Now that AMD has publicly announced that the Llano APU started shipping for revenue and will launch in the second quarter of 2011, even more information about AMDs upcoming chip gets revealed. For the first time, images of the new socket FM1, the CPU and a CPU-Z shot of the product got posted on the internet.
Until now it is known that Llano will be based on the x86 core used in current K10.5 Athlon II / Phenom II / Opteron products and will feature up to 4 cores. The CPUs will feature a DDR3 memory controller with support up to DDR3-1866, which would amount to a peak bandwidth of almost 30GB/s. The interesting part of the chip is the integrated GPU based on AMD’s current HD 6000 generation. The GPU will feature up to 400 shader cores and is expected to be fit into HD 6400 and HD 6500 nomenclature, depending on features. Realistically, we’re talking about rebadged Radeon HD 5500 GPU (shrunk from 40nm to 32nm). Llano is manufactured as a monolithic die at the 32nm node at GlobalFoundries. There are reported to be models featuring 65W and 100W TDP.
For the first time the new socket format dubbed FM1 is depicted publicly. Based on our own analysis, it features 905 pins, which puts it slightly below current AMD desktop sockets, which all carry between 939 and 942 pins. Contrary to the competition, AMD still employs pin grid array (PGA) technology, while Intel uses land grid array (LGA) sockets on desktop platforms for almost a decade now.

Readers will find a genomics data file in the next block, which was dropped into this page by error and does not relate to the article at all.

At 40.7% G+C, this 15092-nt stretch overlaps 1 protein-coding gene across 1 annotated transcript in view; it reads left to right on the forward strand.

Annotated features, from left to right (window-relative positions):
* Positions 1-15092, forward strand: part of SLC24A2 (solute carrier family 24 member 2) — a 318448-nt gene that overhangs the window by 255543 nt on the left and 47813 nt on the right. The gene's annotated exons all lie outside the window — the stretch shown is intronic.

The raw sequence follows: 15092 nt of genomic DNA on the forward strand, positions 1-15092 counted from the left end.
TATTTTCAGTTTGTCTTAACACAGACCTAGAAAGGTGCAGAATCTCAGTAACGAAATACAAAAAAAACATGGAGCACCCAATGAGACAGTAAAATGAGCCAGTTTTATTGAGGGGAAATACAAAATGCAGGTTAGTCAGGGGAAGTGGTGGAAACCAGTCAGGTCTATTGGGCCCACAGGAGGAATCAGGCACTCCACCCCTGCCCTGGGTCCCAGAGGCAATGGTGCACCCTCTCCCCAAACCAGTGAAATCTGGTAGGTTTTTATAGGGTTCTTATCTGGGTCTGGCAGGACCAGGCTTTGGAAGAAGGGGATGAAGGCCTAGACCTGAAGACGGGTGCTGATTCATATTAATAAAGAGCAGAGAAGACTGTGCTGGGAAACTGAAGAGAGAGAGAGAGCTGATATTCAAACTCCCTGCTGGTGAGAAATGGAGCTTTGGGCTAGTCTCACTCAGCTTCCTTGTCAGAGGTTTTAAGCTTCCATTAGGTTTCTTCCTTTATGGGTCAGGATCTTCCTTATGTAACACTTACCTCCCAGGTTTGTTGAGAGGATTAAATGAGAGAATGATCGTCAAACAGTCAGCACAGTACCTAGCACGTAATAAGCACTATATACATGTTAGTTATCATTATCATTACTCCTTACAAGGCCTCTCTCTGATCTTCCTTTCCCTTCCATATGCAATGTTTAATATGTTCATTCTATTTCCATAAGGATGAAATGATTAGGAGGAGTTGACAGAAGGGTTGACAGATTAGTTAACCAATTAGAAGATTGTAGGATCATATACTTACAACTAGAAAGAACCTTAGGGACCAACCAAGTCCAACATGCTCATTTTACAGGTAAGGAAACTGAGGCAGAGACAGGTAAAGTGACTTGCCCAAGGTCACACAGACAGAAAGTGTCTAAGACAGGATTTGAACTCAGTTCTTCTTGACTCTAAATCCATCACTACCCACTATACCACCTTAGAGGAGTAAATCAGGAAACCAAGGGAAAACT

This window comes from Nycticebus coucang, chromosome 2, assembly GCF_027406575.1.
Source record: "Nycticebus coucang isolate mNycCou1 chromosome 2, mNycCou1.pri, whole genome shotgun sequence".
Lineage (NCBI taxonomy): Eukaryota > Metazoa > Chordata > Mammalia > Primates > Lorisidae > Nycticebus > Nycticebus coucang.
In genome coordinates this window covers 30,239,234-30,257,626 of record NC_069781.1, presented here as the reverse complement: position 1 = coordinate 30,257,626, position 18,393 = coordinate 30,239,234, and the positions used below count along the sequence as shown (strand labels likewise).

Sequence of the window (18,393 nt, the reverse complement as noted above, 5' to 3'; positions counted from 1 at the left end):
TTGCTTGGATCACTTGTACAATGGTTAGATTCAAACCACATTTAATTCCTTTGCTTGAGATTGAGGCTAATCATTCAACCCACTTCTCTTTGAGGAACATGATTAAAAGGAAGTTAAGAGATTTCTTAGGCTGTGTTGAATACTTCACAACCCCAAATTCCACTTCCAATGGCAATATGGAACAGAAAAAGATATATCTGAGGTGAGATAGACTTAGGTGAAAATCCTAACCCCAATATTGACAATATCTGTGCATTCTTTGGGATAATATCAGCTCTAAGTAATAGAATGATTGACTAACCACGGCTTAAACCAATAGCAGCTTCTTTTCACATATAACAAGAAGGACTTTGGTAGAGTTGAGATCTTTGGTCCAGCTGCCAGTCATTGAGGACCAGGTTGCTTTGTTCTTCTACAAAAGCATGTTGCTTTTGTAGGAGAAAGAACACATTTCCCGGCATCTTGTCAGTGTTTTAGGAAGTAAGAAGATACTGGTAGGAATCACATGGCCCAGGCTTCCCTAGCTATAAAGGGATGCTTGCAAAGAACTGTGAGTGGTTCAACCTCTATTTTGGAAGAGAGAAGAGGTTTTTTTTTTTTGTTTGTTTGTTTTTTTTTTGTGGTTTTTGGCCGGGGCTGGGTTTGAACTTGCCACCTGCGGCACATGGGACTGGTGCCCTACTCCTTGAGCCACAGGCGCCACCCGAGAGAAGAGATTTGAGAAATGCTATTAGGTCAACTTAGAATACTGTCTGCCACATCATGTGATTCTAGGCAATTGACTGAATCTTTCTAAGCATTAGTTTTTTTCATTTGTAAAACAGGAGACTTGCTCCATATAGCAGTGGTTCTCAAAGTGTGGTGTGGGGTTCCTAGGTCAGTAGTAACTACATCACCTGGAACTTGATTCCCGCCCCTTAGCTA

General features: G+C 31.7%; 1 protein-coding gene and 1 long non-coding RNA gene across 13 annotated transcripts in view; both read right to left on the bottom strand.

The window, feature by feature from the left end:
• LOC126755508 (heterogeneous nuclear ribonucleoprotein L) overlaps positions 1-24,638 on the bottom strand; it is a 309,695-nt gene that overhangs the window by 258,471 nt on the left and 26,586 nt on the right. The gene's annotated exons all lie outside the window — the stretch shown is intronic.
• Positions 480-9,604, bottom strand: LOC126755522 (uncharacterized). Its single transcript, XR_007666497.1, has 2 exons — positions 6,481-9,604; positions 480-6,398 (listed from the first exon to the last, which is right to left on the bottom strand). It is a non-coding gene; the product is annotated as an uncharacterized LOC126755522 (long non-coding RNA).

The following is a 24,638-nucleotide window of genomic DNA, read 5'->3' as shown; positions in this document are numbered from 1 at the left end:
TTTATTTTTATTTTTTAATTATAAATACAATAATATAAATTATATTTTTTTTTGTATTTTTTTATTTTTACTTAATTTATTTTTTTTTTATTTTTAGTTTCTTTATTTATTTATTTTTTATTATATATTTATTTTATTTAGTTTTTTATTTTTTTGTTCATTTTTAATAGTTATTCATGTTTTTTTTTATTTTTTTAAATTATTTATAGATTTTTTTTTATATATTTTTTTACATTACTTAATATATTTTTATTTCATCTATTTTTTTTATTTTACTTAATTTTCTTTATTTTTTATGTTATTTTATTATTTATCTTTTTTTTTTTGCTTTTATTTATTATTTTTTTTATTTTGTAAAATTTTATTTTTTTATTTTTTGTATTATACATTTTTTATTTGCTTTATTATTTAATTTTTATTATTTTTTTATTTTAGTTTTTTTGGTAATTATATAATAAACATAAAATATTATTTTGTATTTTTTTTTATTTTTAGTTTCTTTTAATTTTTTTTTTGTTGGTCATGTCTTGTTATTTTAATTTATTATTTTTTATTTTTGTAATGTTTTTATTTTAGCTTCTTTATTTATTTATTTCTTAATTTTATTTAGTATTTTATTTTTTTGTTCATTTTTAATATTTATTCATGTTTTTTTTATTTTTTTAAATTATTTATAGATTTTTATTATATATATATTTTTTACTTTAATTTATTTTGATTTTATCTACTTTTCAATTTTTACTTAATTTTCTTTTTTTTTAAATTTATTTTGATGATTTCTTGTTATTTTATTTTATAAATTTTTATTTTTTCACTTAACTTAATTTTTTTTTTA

The CPU is not recognized correctly in CPU-Z as the screenshot shows with the generic AMD logo, though some features are exposed. The engineering sample is clocked at 2.4GHz, which is a departure of the usual 1.8GHz samples AMD used to employ ever since the launch of the original K8-based Opteron back in 2003. The CPU features 4 cores, 1MB L2 cache per core and the same instruction set features as other CPUs of the K10.5 "Stars" generation. In order to make room for the GPU, AMD ditched the L3 cache.
The Llano APU is set to compete in the mainstream desktop space, where peak CPU and GPU performance is not required, but a good balance of both is desireable. Llano is said to be capable to play games at decent ? albeit not high-end ? settings and deliver video acceleration for all commonly used codecs nowadays (except WebM). Its main competition is Intels current Core i3/i5/i7 lineup based on the Sandy bridge core, which features higher x86 performance but falls short in the graphics department. It’s going to be an interesting battle and we’re eager to see how AMD will market their advantage and cover their drawbacks.
In other news AMD announced together with Sony that their Fusion platform is fully supported in Sony Vegas Pro 10.0d. This is achieved by OpenCL support which means it can run on other manufacturers chips too, provided the required features are supported. Nevertheless this is a major step for AMD in the GPGPU arena. The new GPGPU programming model might be what AMD needs to make up for their shortcommings in general x86 performance.